If you’ve ever wanted to get people talking about your business, an ambassador is one way to go. My Business speaks to one SME that secured a high-profile tennis champion as its global ambassador.
On a mission to offer convenient, delicious and nutritious snacks aimed at helping people develop a healthier lifestyle, Sharon Thurin started her business in 2005 as a hobby.
“I was actually working in the health and wellness industry, and just saw a gap in the market for the snack products for busy people on the go that actually were not geared towards the body builder or towards the strict weight watcher,” Sharon says.
“It was more a lifestyle-type product.”
Sharon took this lifestyle product and took Australia, and the world, by storm. Today, Slim Secrets is a global brand, promoted by high-profile ambassador, current world number one tennis champion Angelique Kerber (pictured below right, with Sharon).
The rise of the ambassador
Slim Secrets exports to multiple countries, despite having just three employees. In order to capitalise on international markets, Sharon needed a way to increase Slim Secrets’ global appeal, and that is why she decided to engage a global ambassador.
“We have had other smaller ambassadors over the years. For example, we sponsor Miss Universe, we use social media in terms of a lot of influencers, and that works really well for us,” she says.
A prominent, global ambassador was the next obvious step.
Sharon was approached by a US-based brokerage specialising in pairing businesses with celebrities. She decided on Angelique because of what the German tennis player represents.
“She’s number one in the world at the moment. She worked hard to become number one. It took her time to become number one. She supports a healthy [lifestyle] and she also inspires others to reach those goals,” Sharon says.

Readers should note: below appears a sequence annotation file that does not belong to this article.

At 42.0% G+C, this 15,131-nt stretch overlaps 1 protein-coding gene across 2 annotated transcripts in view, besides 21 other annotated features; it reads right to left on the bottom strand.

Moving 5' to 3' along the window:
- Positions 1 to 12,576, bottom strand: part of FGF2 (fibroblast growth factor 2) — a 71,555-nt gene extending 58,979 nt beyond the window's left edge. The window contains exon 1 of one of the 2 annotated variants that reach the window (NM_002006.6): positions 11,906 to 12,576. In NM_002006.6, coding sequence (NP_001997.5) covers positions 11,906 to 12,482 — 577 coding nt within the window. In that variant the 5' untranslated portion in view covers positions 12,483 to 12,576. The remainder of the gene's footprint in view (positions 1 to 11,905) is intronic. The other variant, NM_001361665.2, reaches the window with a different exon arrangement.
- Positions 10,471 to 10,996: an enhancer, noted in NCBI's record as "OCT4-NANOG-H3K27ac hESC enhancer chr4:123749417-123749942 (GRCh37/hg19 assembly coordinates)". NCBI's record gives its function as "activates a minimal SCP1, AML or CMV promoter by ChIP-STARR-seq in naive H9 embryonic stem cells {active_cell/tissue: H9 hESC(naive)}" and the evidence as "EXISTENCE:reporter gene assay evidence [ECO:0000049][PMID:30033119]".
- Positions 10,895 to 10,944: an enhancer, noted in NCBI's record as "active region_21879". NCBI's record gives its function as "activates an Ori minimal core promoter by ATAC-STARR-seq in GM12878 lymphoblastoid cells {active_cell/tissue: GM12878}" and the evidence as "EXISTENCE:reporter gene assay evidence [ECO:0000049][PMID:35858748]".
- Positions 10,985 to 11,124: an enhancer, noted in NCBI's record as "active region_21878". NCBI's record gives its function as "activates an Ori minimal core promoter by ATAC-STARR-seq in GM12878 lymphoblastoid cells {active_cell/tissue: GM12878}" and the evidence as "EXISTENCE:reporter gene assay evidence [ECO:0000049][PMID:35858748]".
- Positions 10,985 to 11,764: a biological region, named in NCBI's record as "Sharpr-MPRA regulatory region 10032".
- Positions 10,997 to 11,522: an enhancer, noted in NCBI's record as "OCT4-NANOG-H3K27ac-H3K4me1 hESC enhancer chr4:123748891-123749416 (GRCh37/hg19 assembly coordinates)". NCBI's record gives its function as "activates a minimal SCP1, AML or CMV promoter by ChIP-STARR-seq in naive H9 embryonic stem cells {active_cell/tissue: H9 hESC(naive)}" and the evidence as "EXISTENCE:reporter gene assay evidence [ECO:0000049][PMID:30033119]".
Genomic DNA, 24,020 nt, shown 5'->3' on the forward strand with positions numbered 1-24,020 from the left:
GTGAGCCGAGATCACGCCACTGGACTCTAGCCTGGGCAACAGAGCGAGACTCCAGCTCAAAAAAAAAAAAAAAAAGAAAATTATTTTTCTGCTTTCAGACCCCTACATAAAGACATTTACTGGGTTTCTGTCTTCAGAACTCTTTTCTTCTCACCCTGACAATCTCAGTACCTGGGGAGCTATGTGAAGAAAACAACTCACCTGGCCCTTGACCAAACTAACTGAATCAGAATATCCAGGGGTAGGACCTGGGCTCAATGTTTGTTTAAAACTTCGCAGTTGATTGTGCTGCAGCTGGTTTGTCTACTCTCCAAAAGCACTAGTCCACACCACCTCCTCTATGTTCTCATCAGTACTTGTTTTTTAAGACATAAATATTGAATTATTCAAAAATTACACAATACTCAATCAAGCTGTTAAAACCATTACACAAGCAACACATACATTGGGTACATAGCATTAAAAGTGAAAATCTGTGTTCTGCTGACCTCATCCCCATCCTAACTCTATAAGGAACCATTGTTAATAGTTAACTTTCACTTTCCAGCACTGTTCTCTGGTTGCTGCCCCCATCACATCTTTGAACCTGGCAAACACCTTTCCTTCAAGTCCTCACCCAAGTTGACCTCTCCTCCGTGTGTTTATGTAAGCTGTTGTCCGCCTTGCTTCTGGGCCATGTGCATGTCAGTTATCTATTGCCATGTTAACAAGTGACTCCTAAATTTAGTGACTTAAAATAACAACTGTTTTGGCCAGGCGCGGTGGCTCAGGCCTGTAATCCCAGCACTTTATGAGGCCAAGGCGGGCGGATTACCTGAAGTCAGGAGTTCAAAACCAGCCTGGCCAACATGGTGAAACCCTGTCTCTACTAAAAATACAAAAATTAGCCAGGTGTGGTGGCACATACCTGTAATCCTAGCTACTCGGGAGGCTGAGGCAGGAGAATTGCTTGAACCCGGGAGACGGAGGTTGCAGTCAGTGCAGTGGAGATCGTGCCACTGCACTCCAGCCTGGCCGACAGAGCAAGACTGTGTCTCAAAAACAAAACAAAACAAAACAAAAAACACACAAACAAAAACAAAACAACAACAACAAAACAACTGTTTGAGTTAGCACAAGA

“But … the biggest factor is she actually won her first grand slam in Australia and she has a soft spot for Australia.
“She’s coming to the [Australian] Open very soon, because this only happened, I’d say six weeks ago, so it’s all very quick. They approached her agent and they investigated our brand, they looked at, obviously, all the ingredients ... we sent them product and the rest is history.”
There’s more to having Angelique and her status of ambassador for the Australian market. Being the world’s best tennis player in women’s singles means Angelique has global recognition and popularity, both of which Sharon is hoping to harness for the benefit of her business.
“We are exporting a lot at the moment, or a lot more than we were, and one of the export countries is China,” Sharon says.
“[Tennis] popularity has grown incredibly in China since [former women’s singles number two] Li Na, and hence we felt this was great. We just thought it would help in terms of growing our popularity and sales in China.
“One of the main reasons we did go ahead was to grow our brand internationally,” she says.
Dealing with competition